• www.brieftherapy.org.uk—Brief Therapy Practice. Offers training in solution focused therapy from two-day courses to diploma

  • www.bacp.co.uk—British Association for Counselling and Psychotherapy. Information on accredited courses, publications, and research

  • www.bap-psychotherapy.org—British Association of Psychotherapists. Specialises in psychoanalytic psychotherapy training, including evening and weekend courses

  • www.psychnet-uk.com—Mental health and psychology directory. Useful for searching individual therapies

  • www.babcp.org.uk—British Association for Behavioural and Cognitive Therapies. Information and courses

  • www.humangivens.com and www.mindfields.org.uk—Information on human givens approach and training

References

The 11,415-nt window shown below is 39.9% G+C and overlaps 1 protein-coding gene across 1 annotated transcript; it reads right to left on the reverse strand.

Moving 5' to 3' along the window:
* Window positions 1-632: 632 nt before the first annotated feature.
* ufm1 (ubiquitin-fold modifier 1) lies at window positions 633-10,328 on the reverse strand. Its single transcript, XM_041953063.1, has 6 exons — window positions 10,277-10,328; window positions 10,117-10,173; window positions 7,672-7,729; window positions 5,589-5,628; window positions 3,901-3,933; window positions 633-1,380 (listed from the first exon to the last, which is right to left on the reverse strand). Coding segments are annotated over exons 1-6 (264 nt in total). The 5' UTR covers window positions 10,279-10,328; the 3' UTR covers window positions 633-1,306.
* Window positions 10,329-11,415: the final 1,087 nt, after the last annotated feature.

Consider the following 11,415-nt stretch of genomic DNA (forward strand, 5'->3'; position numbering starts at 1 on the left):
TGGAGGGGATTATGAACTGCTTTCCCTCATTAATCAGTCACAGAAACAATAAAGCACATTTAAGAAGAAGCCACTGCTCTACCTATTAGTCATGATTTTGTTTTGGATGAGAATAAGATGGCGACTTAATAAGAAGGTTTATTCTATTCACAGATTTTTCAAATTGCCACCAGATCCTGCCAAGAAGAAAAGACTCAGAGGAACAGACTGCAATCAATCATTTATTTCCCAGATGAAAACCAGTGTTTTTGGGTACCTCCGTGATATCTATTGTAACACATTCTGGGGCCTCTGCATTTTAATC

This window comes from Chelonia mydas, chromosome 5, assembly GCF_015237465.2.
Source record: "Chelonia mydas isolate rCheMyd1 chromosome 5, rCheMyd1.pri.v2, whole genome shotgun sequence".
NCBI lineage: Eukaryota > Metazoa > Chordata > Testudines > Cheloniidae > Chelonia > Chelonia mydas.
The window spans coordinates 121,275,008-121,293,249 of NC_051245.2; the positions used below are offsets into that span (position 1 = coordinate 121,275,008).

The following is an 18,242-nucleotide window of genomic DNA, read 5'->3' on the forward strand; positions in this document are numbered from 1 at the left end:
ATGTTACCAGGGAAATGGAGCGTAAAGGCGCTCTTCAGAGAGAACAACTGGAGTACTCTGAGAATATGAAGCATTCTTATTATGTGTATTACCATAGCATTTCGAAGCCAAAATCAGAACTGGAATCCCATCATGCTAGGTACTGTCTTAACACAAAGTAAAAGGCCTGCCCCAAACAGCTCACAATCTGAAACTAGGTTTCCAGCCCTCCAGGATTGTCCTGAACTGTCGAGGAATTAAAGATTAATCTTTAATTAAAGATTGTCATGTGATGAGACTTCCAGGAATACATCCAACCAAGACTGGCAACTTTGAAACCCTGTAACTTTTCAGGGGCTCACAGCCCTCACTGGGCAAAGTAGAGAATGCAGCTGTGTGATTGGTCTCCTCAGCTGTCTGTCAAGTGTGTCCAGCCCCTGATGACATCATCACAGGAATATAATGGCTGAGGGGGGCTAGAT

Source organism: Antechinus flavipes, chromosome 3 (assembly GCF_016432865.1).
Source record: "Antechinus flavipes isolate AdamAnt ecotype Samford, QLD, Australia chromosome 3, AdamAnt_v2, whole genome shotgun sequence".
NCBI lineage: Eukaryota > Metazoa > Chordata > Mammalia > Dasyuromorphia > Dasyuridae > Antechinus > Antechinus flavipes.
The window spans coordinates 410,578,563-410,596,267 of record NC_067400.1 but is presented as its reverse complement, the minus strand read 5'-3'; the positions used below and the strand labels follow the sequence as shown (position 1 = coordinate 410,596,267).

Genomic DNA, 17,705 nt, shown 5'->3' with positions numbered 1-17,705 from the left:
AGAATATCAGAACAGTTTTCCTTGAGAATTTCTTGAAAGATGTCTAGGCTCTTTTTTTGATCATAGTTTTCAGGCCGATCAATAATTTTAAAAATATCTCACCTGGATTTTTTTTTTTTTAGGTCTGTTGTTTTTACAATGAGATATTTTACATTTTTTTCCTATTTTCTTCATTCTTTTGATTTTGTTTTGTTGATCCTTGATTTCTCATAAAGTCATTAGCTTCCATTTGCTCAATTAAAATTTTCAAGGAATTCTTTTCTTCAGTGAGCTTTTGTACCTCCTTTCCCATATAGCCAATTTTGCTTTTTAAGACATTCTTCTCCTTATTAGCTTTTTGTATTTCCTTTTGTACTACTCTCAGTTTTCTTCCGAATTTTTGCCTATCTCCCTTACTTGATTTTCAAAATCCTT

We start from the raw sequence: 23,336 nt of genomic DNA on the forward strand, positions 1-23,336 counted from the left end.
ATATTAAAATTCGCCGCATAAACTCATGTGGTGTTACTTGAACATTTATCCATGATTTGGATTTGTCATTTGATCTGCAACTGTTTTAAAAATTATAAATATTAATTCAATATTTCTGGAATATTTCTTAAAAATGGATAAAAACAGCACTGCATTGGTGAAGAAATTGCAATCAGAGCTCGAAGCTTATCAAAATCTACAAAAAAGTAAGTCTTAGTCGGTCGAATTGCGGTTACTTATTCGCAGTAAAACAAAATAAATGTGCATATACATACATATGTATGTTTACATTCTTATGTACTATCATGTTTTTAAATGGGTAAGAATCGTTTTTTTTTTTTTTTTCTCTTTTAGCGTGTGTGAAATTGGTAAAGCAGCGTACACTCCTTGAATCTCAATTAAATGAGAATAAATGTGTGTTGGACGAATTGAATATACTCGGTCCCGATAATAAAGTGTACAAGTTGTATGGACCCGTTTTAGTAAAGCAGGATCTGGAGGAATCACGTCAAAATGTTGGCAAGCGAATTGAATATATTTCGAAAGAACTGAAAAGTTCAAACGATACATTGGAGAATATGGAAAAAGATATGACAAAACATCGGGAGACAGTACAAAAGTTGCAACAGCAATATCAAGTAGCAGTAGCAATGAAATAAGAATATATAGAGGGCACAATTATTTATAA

1. Krebs WA, ed. Collins Gem Australian English Dictionary  . London: Collins, 1981.
  2. Goldbeck-Wood S, Fonagy P. The future of psychotherapy in the NHS. BMJ  2004;329: 245-6.
  3. Department of Health. Treatment choice in psychological therapies and counselling: evidence based clinical practice guideline (brief version)  . London: Stationery Office, 2001.
  4. Jones P, Singh S, Aquino P. Cognitive behaviour therapy in practice. BMJ Careers  2003;326: 181-2.

Julie Sladden freelance medical journalist  julie.sladden@doctors.org.uk